„Attachment of linkers between a special pair of green fluorescent proteins (GFP) shows great promise for developing genetically encoded redox sensitive biosensors,“ said Vladimir L. Kolossov from the University of Illinois‘ Institute for Genomic Biology (IGB). To detect oxidation and reduction, the biosensor uses the optical technique Fluorescence resonance energy transfer (FRET).
The absence of polypeptide linkers able to sense the redox state by undergoing a conformational change was the major obstacle to a FRET-based redox sensor. The researchers designed the linker sequence such that in its reduced state the linker is an α-helix. Thiol groups, strategically placed throughout the linker, sense the redox potential of the environment and form disulfide bonds upon oxidation.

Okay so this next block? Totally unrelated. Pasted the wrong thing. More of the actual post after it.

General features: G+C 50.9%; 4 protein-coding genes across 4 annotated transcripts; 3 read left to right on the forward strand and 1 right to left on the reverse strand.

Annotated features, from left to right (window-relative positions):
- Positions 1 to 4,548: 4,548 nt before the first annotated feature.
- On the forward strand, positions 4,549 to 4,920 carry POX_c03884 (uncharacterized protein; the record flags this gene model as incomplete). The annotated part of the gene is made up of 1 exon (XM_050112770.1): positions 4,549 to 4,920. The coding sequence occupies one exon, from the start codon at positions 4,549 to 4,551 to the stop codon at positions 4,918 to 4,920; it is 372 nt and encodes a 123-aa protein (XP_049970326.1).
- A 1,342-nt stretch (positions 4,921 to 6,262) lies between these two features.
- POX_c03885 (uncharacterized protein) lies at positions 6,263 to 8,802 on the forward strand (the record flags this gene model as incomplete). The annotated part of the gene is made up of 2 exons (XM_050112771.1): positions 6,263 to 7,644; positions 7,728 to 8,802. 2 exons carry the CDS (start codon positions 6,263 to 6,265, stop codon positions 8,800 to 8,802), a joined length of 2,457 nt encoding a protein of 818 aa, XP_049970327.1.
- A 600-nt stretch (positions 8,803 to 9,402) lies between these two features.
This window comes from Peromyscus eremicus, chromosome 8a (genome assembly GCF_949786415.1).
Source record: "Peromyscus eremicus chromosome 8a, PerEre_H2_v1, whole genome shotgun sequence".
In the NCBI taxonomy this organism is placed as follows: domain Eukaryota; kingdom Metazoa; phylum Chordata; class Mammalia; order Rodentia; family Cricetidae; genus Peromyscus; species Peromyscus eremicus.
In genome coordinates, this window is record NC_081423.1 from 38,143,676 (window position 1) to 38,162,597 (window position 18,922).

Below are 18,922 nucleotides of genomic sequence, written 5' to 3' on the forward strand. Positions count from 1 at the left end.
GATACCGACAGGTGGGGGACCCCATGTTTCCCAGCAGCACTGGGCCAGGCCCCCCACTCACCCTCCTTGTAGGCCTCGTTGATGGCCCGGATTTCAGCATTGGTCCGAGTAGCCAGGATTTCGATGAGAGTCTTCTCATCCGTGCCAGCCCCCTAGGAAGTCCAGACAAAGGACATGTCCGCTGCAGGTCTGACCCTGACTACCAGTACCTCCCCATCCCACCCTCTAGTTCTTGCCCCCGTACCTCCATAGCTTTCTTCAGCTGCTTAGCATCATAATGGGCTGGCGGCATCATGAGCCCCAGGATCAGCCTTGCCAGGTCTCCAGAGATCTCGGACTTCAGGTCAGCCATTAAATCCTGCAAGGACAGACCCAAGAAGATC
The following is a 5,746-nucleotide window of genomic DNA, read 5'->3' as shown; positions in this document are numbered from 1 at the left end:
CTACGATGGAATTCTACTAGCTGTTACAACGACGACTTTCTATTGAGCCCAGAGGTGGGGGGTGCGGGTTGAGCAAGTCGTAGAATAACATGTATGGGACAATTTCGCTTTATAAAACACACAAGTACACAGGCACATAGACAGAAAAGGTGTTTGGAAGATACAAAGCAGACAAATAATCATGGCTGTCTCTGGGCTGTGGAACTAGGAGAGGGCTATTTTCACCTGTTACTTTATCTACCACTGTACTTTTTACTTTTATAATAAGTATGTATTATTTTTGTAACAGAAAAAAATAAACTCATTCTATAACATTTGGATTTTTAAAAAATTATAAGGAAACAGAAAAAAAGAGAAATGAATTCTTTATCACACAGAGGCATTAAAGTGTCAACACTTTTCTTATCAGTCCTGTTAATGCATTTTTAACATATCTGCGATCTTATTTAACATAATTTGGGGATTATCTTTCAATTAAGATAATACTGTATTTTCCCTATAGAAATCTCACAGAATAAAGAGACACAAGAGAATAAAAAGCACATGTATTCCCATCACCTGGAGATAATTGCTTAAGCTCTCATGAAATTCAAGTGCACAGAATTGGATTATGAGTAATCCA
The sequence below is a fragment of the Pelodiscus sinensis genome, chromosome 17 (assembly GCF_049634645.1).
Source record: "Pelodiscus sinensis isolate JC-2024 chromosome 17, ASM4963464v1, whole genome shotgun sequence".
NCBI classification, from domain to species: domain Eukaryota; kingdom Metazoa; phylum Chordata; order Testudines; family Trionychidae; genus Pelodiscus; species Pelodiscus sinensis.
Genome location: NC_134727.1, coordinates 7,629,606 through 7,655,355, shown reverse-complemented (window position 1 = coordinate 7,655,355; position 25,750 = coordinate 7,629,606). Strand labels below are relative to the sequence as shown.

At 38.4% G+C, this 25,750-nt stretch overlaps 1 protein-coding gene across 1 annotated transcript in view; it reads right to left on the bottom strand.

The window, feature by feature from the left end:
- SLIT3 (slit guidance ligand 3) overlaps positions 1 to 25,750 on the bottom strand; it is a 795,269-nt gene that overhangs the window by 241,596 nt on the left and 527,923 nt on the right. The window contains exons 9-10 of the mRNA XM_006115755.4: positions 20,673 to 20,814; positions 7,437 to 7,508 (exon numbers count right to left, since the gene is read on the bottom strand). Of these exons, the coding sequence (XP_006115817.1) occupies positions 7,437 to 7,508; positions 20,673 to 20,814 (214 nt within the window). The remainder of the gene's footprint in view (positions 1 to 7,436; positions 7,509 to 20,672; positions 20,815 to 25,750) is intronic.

Under oxidative conditions intramolecular disulfide bonds can form, shifting the free energy minimum from the α-helix, to a „clamped-coil“ state (similar to a helix-coil transition). The coiled state allows the two fluorescent proteins to approach closer than in the extended helix state, where they can more efficiently exchange excitation energy which means a high FRET state. The extent of energy transfer is easily quantified from the increased emission of the acceptor.
This is the first step towards development of a FRET-based biosensor for visualizing redox potentials and oxidative stress in live cells and tissues via optical microscopy.
„We employed a sensitive technique for measuring FRET to screen our linkers. This methodology greatly expedited the quantitative analysis and development of the linkers and will be very useful for the development of other FRET-based sensors,“ said Bryan Q. Spring, a doctoral student. Given the importance of the intracellular redox state in determining a cell‘s fate, FRET-based redox sensors offer promise for understanding molecular mechanisms underlying human health and disease.
COMPAMED.de; Source: Society for Experimental Biology and Medicine